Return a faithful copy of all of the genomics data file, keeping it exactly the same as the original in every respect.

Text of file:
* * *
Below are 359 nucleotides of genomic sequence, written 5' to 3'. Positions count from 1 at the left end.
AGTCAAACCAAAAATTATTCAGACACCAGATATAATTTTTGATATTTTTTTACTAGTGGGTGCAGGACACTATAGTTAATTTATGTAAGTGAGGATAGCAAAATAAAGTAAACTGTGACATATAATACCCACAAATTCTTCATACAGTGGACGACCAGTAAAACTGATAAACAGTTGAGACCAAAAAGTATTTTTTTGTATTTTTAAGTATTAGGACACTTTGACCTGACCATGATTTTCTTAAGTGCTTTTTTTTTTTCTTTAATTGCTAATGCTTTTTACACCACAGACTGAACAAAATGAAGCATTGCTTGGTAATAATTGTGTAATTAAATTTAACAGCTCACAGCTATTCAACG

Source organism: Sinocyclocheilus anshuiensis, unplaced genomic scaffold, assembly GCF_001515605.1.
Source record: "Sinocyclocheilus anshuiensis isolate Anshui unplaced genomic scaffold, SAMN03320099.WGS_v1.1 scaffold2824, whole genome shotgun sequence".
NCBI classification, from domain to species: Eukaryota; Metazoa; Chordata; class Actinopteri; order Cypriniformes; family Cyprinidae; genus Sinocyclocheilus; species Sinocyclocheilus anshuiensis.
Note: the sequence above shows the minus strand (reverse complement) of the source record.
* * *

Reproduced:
Below are 359 nucleotides of genomic sequence, written 5' to 3'. Positions count from 1 at the left end.
AGTCAAACCAAAAATTATTCAGACACCAGATATAATTTTTGATATTTTTTTACTAGTGGGTGCAGGACACTATAGTTAATTTATGTAAGTGAGGATAGCAAAATAAAGTAAACTGTGACATATAATACCCACAAATTCTTCATACAGTGGACGACCAGTAAAACTGATAAACAGTTGAGACCAAAAAGTATTTTTTTGTATTTTTAAGTATTAGGACACTTTGACCTGACCATGATTTTCTTAAGTGCTTTTTTTTTTTCTTTAATTGCTAATGCTTTTTACACCACAGACTGAACAAAATGAAGCATTGCTTGGTAATAATTGTGTAATTAAATTTAACAGCTCACAGCTATTCAACG

Source organism: Sinocyclocheilus anshuiensis, unplaced genomic scaffold, assembly GCF_001515605.1.
Source record: "Sinocyclocheilus anshuiensis isolate Anshui unplaced genomic scaffold, SAMN03320099.WGS_v1.1 scaffold2824, whole genome shotgun sequence".
NCBI classification, from domain to species: Eukaryota; Metazoa; Chordata; class Actinopteri; order Cypriniformes; family Cyprinidae; genus Sinocyclocheilus; species Sinocyclocheilus anshuiensis.
Note: the sequence above shows the minus strand (reverse complement) of the source record.